Some of the Wagasi types are popular all year round while others are seasonal. Their basic ingredient is sweet Azuki bean paste, often used as Wagasi filling.
The principle of Kaizen tells us that any task, no matter how tough and complicated, can be accomplished in small steps. In terms of practicality, it means that if you spend at least one minute every day doing the thing you want to master, you will achieve success. If you want to improve your language skills, devote one minute (or more, if you can) to learning every day and you will see that your skills improve with time. The secret of this principle lies in its systematic nature which makes even one minute of daily activity worth several hours of practice once a week.
Japan can teach the whole world how to make the most out of the least, especially when it comes to the efficient use of limited space. No land for house building in the city? No problem! In Japan, small humble houses appear right between the existing buildings and even though they are small, they have everything necessary for comfortable living.
The Japanese philosophy Wabi-Sabi teaches us to see beauty in everything, even if it is imperfect. A bright example of this principle is the art of Kintsugi which consists in repairing broken ceramics in a special way. The lacquer used to repair broken pieces is mixed with golden, silver, or platinum powder in order to bring out the cracks instead of hiding them. Isn’t it a good lesson of cherishing what we have in our modern world that’s always striving for perfection?
Japan was the first country where cat cafes, or Neko Cafe, became extremely popular. Limited spaces, strict rental agreements, and busy lifestyles do not let the Japanese have pets at home. Such cat cafes are a good way to take care of stray cats and get positive emotions that pets give us.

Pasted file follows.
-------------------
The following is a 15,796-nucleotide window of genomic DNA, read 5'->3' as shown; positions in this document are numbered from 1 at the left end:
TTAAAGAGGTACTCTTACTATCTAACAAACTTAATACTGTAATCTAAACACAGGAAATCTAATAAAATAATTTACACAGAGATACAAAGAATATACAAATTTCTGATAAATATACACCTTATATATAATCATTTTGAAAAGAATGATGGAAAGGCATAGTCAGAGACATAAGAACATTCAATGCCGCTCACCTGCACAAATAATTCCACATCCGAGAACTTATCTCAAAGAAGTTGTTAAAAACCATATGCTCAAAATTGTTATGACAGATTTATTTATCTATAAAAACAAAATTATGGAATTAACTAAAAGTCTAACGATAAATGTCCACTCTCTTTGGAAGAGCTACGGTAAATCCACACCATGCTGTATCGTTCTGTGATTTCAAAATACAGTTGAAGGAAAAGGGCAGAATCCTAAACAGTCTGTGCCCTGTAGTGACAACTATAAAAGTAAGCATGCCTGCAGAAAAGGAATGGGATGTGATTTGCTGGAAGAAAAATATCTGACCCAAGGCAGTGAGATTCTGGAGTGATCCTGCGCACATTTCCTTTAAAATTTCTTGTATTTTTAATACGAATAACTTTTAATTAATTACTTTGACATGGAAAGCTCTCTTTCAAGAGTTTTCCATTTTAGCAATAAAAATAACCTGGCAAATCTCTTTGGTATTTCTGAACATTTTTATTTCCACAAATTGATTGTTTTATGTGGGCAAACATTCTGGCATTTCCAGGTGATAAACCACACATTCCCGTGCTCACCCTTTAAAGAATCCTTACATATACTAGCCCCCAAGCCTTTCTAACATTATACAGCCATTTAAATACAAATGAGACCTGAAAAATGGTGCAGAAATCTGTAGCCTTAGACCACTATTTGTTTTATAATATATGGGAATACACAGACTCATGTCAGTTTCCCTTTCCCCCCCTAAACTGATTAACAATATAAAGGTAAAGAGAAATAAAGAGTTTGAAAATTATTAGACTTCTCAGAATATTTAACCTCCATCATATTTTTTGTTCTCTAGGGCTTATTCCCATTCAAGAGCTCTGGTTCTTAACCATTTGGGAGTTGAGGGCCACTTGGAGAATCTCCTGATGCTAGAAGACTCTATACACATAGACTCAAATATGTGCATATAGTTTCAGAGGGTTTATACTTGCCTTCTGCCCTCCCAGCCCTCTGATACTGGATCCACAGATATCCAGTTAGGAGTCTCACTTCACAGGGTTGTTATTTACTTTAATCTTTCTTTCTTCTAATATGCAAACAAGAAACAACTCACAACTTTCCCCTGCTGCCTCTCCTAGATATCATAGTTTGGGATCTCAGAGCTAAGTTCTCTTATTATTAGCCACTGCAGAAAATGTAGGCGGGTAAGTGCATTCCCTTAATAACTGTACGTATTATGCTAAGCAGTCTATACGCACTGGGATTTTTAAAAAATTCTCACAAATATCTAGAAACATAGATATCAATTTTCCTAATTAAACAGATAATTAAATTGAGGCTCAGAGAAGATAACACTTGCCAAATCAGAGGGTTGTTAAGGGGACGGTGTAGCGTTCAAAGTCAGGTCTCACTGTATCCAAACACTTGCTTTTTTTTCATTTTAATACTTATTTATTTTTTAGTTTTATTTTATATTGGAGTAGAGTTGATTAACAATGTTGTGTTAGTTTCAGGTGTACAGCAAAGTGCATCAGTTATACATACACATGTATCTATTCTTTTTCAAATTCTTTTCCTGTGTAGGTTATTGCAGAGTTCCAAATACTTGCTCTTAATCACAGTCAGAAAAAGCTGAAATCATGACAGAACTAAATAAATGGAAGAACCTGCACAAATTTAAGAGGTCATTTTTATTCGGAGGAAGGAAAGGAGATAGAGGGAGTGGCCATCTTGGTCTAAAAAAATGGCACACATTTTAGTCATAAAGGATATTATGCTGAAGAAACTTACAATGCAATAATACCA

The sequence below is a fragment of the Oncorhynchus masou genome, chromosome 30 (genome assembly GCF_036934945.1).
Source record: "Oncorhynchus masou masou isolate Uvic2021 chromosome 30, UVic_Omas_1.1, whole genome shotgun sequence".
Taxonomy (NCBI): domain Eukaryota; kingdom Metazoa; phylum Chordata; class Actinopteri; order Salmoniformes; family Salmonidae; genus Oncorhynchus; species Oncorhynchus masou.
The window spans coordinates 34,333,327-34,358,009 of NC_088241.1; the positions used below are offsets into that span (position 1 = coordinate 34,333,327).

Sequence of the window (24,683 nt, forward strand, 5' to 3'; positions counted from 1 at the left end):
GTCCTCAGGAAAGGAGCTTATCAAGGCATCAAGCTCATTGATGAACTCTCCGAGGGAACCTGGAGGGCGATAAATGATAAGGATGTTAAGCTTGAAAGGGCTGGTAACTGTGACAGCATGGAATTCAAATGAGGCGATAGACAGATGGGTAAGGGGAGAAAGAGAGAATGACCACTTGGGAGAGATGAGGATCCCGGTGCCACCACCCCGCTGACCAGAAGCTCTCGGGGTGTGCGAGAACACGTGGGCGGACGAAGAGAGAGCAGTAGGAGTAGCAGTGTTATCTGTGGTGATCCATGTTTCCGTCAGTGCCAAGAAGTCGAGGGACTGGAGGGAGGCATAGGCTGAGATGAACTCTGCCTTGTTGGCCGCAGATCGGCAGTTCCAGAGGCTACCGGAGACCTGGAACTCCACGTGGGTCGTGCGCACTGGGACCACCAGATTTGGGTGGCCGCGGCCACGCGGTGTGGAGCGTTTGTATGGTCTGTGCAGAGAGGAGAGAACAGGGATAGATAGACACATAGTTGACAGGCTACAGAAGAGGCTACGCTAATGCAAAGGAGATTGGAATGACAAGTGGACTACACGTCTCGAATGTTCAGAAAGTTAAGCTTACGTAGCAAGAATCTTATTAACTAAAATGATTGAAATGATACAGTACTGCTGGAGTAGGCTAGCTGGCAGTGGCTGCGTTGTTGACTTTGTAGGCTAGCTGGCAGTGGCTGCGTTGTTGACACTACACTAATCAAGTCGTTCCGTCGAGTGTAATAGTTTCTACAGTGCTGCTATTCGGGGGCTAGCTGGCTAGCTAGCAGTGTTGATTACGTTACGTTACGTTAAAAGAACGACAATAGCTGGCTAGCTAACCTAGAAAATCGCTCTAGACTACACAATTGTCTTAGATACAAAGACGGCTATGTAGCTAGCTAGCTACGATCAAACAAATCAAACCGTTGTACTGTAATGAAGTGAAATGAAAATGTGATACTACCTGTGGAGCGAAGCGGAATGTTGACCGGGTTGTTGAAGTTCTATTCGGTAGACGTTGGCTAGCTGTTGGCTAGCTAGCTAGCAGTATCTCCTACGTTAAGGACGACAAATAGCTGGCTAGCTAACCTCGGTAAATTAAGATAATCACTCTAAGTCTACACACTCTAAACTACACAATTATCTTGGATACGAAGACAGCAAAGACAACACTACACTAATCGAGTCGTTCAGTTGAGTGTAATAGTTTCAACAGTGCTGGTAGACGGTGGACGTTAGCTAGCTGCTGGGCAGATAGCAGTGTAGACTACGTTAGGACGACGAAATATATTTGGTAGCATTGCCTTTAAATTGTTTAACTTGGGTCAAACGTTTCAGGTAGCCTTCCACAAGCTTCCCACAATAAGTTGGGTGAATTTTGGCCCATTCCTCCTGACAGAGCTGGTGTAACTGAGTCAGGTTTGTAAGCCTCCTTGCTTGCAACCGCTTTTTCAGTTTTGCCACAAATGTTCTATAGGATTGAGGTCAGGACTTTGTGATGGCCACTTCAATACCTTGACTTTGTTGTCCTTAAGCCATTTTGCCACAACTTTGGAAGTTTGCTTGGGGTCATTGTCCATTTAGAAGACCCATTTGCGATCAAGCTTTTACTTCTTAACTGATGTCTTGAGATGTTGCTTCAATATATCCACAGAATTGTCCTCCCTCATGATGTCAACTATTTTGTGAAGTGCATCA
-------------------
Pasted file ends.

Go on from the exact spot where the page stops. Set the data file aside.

Though keeping cats in such cafes is still a controversial issue, any practice that ends in saving animals’ lives is rather good than bad. Cat cafes appear in different cities of the world welcoming people to adopt cats and make them part of the family. In the picture, you can see a cat café in Kurashiki, Okayama.
The motherland of robotics can show off all sorts of gadgets that make our lives easier, more comfortable, and more enjoyable. The most unusual gadget and accessories include glasses with cones for applying eye drops, a mask for accurate lipstick application, a full-body umbrella, and a stationary organizer “built” in a tie. In the picture, you can see Pepper, a human-shaped robot that you can meet working as an attendant in some of the Japanese stores.
According to statistics, Japan leads the world in life expectancy. A healthy lifestyle and a balanced diet help the Japanese live long lives. The core ingredients of the Japanese diet are fresh fish and seafood, vegetables, seaweed, and rice.
Japan celebrates Respect for the Aged Day every September, but taking care of the elderly is part of everyday life. This care is performed both in the family, where the eldest children take care of their parents, and in special institutions. In the picture, you can see a train station worker accompany an elderly person.
Hanami, literally “flower viewing,” is the traditional act of enjoying cherry blossoms. Hanami is a bright festival that attracts people from all over Japan and abroad and makes them travel from city to city to follow the cherry blossom. Hanami is relaxing and it has a certain philosophy behind it. Cherry flowers have a very brief lifespan and it reminds us of the nature of life and death and helps us appreciate the present moment.
Which of these lessons do you find to be the most thought-provoking? Would you like to follow any of these principles? Share your thoughts in the comments!